WAGGA'S volunteers have been recognised for their hard work, long hours and ongoing selflessness in tough times.
National Volunteer Week commends the time gifted by thousands of people across the country, many of which are seen each day in Wagga.
Whether it be emergency support, community services or a helping hand for odd jobs, volunteers all help make Wagga the thriving city it is.
Wagga SES Unit Commander Jason McDonell has been a member of the State Emergency Services for 15 years now, with many different roles and even more stories to tell.
"I used to live across the road from the RFS and SES on Fernleigh Road, and I'd see the trucks come and go," he said.
"I didn't think I'd like fighting the bushfires but I wanted to volunteer for something so I went to the SES and they were more in line with what I could do and what I could offer, so that's the path I went down and 15 years later, I'm still here."
Mr McDonell said his role in the SES came with many ups and downs.
"One of the bigger emergencies I remember being involved with was helping out with the big Sydney hailstorms," he said.
"Getting up on top of an eight storey building presents a very unique challenge, it really pushed us with trying to find ways of helping those residents in the building.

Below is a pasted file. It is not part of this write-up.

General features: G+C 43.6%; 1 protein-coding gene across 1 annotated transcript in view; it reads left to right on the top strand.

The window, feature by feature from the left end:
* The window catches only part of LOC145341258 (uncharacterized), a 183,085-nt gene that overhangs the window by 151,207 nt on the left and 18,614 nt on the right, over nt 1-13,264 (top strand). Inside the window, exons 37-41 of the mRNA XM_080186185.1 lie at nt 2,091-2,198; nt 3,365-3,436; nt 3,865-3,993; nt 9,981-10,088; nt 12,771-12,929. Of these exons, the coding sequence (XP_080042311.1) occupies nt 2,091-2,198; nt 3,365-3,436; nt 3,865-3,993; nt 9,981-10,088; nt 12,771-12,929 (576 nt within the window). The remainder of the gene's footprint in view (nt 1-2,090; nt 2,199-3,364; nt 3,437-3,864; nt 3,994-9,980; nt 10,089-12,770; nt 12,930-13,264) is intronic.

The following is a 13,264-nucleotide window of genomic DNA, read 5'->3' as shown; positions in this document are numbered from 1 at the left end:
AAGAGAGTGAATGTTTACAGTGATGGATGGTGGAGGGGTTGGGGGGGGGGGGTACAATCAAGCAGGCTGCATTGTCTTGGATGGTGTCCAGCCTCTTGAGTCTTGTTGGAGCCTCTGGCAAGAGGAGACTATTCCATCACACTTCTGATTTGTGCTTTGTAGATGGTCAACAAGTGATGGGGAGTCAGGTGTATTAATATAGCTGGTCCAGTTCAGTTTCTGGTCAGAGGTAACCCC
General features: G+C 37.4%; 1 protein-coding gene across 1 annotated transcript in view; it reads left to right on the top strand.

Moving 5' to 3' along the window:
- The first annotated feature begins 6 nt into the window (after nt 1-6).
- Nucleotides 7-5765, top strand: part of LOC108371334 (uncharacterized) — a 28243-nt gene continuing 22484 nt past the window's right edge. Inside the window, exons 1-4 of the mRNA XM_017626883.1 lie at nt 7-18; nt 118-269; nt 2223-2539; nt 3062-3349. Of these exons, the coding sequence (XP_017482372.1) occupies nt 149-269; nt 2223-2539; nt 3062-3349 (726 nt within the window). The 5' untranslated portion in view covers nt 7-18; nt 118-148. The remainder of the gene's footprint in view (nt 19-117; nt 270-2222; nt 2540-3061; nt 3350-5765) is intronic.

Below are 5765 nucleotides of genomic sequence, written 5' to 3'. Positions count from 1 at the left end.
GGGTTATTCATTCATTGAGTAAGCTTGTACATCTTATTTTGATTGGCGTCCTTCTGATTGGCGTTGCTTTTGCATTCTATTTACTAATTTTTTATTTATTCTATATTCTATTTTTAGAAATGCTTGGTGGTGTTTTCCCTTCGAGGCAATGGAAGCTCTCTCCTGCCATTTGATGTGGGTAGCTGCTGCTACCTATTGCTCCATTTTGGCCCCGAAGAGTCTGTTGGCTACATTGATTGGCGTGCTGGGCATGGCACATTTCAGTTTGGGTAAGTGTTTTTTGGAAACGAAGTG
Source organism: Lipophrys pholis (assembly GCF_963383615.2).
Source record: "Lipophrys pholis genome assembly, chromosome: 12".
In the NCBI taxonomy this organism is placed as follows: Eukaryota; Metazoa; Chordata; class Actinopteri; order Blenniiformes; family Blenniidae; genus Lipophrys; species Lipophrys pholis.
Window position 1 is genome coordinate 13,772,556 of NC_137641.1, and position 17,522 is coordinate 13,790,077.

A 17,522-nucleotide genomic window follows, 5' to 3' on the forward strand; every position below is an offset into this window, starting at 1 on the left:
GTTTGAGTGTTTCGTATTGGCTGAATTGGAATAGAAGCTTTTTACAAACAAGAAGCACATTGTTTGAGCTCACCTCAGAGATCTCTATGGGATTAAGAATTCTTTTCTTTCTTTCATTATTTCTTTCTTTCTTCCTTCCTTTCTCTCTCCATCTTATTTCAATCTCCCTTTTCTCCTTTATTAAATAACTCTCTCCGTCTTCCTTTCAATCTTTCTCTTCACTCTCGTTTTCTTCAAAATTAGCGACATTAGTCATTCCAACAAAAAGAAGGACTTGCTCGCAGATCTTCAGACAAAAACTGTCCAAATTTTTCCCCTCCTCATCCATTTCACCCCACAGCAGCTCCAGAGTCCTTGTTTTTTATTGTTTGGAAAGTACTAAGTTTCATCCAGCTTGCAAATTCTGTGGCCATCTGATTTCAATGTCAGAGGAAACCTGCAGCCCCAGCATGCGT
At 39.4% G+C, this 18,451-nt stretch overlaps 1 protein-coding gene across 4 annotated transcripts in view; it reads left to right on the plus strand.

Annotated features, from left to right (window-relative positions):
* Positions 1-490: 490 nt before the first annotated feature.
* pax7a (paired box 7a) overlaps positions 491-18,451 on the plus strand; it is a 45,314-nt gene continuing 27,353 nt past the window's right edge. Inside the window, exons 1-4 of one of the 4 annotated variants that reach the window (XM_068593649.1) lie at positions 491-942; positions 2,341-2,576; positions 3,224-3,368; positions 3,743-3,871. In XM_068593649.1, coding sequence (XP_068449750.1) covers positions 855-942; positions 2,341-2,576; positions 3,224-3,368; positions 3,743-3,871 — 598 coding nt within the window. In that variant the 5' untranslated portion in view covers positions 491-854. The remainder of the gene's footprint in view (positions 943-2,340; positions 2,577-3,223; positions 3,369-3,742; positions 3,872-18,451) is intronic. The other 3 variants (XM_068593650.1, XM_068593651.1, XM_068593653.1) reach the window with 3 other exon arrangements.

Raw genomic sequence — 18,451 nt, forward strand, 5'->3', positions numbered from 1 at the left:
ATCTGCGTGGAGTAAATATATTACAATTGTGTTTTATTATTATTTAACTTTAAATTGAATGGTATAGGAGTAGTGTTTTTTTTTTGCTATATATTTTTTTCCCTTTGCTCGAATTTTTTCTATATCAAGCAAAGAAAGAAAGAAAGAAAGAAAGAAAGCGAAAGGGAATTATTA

"You don't realise how tall an eight storey building is until you're up there at the edge."
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Despite the challenges, Mr McDonell said there was one aspect of volunteering that stood out to him the most.
"In these 15 years and across three units, I've made an incredible amount of friends and I now have a support group that I wouldn't have otherwise met," he said.
"For that and many other reasons, I'll be sticking around."
Wagga Local Health Advisory Chairman Garth Hungerford is another volunteer donating his time for a good cause.
Helping keep the community in touch and in the loop on healthcare issues, Mr Hungerford said his two and a half years of volunteering was all about giving back.
"I guess we all have that desire to show goodness and kindness," he said.
"A part from trying to do something for people in need or helping essential causes and communities, from a personal perspective, there's so many benefits in networking, meeting others from different social backgrounds, and it does build your self esteem and confidence."
The keen volunteer still has more hours left in him to give, though.
"It does take a lot of time and there's a lot of reading and organising involved, but I love it, you just have to make the time to do it," Mr Hungerford said.
"Plus, it's a change of scenery from my normal day job, I get to have fresh eyes on an issue."